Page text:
Using aromachemicals exclusively in perfumery is like trying to cook without spices...everything is bland and monochromatic...and of course, controlled by large pharmaceutical companies. We're being herded to their troughs more and more each day.

    Doc Elly...I love your point about Soylent Green...I agree...we should start using our most abundant resource...humans. Maybe humans can be harvested fro their 'fragrant materials'!

  18. #18

    Default Re: The aromatherapy qualities in perfumes and their effects on us

    I feel I need to play the role of the devil's advocate here Although I love and believe botanicals and have been working with them for 30 years the modern science on them is very slim. By science I mean controlled double bind studies that take into account the placebo effect on both sides (the patient AND the researcher). With the latest findings on quantum physics where the mere thought of the researcher influences the way energy molecules react, it's hard to say there is a direct correlation and most importantly direct causality from applied essential oil -----> 100% cure. There are too many other factors involved that have been insufficiently researched nor documented.
    I also don't see why nature should suffer for the egoistic man's kind need of 'true' naturals if the same affect can be achieved with safe synthetics grown by man for man if the only effect is the placebo effect.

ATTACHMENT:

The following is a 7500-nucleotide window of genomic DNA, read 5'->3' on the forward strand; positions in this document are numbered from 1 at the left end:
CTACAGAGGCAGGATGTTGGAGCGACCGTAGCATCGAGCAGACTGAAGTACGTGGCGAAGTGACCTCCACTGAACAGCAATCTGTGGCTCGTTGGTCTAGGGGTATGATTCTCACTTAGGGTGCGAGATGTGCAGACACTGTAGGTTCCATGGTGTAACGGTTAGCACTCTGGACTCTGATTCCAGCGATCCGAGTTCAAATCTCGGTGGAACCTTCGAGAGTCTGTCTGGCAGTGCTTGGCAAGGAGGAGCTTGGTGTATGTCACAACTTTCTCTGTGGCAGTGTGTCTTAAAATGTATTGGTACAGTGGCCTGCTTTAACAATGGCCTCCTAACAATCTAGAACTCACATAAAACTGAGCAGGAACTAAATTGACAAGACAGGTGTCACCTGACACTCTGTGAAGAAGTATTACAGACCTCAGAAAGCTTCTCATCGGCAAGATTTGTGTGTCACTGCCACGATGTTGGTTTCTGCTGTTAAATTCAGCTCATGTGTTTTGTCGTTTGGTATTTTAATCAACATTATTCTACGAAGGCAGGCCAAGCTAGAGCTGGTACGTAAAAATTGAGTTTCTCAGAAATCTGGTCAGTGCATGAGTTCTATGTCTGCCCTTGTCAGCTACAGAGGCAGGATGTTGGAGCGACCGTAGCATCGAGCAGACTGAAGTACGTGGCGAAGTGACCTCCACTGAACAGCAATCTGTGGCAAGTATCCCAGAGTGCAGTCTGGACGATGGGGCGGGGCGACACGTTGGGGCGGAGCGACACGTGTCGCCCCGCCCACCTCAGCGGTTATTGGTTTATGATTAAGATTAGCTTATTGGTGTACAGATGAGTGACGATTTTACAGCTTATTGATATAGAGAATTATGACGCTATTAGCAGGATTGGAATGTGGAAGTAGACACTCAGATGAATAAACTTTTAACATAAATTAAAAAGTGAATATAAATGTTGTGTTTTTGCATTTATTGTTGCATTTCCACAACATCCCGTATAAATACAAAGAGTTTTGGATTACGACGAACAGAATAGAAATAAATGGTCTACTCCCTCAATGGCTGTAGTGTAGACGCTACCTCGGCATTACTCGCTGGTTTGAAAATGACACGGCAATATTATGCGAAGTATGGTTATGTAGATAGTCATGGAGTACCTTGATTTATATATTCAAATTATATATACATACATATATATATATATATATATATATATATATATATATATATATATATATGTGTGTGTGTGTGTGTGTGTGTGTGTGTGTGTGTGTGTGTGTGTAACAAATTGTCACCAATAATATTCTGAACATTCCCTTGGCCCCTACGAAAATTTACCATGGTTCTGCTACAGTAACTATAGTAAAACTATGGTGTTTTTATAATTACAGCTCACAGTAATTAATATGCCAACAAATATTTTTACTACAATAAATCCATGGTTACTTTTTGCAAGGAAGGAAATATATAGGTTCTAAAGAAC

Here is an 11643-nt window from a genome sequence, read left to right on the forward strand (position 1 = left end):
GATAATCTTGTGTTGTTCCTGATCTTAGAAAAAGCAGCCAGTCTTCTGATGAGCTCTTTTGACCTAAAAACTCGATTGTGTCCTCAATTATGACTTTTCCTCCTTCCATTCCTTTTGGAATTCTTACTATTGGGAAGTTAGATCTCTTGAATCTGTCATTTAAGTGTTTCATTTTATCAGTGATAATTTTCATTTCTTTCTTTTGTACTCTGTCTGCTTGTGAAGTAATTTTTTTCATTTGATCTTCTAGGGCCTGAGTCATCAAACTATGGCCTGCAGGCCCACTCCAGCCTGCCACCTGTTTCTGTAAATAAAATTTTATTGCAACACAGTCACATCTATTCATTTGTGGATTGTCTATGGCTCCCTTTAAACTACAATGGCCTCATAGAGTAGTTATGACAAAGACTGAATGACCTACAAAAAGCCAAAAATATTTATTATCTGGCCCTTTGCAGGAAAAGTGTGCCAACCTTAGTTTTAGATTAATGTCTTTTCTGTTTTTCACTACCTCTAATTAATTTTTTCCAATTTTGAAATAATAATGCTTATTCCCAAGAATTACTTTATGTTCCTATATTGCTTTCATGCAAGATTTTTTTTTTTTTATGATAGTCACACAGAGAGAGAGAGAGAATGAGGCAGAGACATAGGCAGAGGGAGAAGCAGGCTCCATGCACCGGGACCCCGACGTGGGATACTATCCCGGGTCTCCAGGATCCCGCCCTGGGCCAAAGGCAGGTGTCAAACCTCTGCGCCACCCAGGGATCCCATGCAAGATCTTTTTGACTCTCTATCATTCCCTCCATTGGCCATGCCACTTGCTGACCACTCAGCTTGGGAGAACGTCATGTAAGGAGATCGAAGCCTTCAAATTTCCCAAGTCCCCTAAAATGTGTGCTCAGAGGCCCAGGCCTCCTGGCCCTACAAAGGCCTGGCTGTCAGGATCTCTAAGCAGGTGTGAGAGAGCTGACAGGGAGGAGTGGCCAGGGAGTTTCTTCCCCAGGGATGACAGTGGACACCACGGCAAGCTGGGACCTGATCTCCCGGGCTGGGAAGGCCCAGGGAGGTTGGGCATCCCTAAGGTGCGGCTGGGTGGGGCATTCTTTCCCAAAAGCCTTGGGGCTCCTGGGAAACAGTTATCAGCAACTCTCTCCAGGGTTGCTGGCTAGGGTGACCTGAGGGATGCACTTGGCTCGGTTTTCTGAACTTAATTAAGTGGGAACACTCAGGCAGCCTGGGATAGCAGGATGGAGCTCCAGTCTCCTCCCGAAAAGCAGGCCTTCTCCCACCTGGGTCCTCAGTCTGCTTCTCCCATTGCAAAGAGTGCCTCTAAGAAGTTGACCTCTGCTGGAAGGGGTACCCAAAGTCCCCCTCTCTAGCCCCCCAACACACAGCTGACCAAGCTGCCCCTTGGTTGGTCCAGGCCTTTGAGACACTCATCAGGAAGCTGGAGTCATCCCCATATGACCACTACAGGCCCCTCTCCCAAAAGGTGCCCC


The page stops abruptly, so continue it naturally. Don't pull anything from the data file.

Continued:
Something else: essential oils as very concentrated distilled substances only exist for a couple of hundred years. So imo it goes too far to say that their effect is evolutionary. Traditional herbalism as my granny taught it to me is more about using locally grown fresh or dried herbs in fresh tinctures, maceration, powders etc. and not using imported herbs and roots from other geographical ecosphere with another 'energy' and potential. That latest is something that bothers me from an ecological point of view. How much pollution is involved in the manpower, exploiting natural resource till they dry up and then the logistics of getting the stuff packed and air shipped (more pollution, more nature destroyed) for such a rare essence to reach one's greedy human hands?

    The modern use of exotic essential oils and their therapeutic effects is too young to spoke of their results as being either universal and all healing. Maybe in their land of origin they have their oral healing tradition, but does that apply for someone using that a thousand miles away?

    Also there is more research on the biodegradability of most synthetics than on that of naturals, simply cos the people that invent those molecules can in 1 go research their properties.

    These are just some topics that keep me occupied, sorry if it sounds chaotic.